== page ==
Studying the origins of heroic behavior can help us foster the best traits of humanity.
The term “heroism science” encompasses the personal development aspect of the heroic mindset, as well as the study of the biological and behavioral motivations underlying altruistic risk. This emerging discipline also seeks to encourage the conscious replication of heroic thinking and action. In other words, it explores how we can teach people to cultivate heroic behaviors into everyday life.
Heroism encompasses what could be described as the “best” traits of humanity. It involves the personal aspects of the individual: bravery and courage, self-discipline, confidence, problem-solving skills, and other factors that make someone a capable and high-functioning member of civilization. Indeed, traditional heroism, as expressed through mythology over the ages, has used heroic figures to inspire us to become dynamic and active contributors to society for the simultaneous betterment of ourselves and others.
For millennia, heroism has been the domain of mythology and philosophy. The countless fictional heroic figures we have created serve a dual purpose: to inspire the individual to achieve personal mastery while simultaneously stressing the importance of protecting and uplifting others. These two goals are intertwined for good reason: both aspects of heroism serve to temper and give purpose to the other. Personal development without an eventual altruistic outlet can dovetail easily into self-centeredness. Additionally, focusing solely on altruism can potentially lead to the sacrifice of one’s own well-being, and thereby actually decrease our ability to help others.
Merging Myth and Science
With the rise of heroism science, we are now enhancing our understanding of why we act the way we do when we risk ourselves for the sake of others. We are exploring the phenomenon to corroborate what our ancestors codified through mythology and build upon that wisdom through empirical study.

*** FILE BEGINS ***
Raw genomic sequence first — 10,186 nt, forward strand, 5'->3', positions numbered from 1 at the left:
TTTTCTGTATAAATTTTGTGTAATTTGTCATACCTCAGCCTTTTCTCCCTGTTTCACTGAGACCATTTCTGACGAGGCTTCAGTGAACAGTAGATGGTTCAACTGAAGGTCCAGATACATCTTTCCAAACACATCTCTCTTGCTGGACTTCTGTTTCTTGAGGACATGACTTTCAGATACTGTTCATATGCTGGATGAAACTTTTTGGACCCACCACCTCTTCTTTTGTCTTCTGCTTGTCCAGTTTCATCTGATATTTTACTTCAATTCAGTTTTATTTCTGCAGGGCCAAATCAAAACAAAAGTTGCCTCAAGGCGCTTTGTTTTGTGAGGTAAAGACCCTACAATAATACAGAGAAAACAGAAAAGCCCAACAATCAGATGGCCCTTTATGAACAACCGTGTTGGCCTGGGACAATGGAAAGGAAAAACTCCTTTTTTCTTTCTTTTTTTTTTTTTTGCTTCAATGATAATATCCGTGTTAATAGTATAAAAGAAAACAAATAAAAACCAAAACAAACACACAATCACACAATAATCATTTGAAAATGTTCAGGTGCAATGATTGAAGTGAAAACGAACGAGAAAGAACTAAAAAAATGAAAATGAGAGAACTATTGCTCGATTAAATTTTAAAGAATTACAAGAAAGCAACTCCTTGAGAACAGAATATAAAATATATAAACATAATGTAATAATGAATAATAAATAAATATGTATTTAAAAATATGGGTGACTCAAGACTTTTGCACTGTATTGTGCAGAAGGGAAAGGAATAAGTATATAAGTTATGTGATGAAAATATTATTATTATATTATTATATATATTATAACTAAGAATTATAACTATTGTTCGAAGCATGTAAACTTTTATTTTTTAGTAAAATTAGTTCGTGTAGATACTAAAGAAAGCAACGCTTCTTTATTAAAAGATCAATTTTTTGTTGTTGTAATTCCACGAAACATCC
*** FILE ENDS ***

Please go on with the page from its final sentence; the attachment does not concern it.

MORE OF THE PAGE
The number of scholars, researchers, and institutions dedicated to the study of heroic behavior continues to grow. In particular, experts in psychology and other disciplines from across the globe created—and contribute to—the journal of Heroism Science to solicit and collect peer-reviewed research. According to the journal’s website, “heroism science is part of a broader movement that aims to foster holistic well-being, promote heroic awareness and action, civic responsibility and engagement, and build resilient individuals and communities in the face of increasingly complex social landscapes.”
In future articles, I will focus on some of the leading minds in the emerging field of heroism science. There are numerous individuals working to increase our knowledge regarding this fundamental aspect of the human experience. The hope is that we will continue to find methods to teach everyday people the traits of heroism to incorporate into their daily lives. All of us stand to benefit if more of us make conscious use of heroic ideals and behaviors, rather than relying on heroism to arise solely from instinct in response to random and infrequent circumstances. If we can broaden what it means to be heroic and teach a proactive mindset rather than depend on the reactive, it offers us a vital tool to promote justice and well-being for all.
A version of this post appeared on The Good Men Project.
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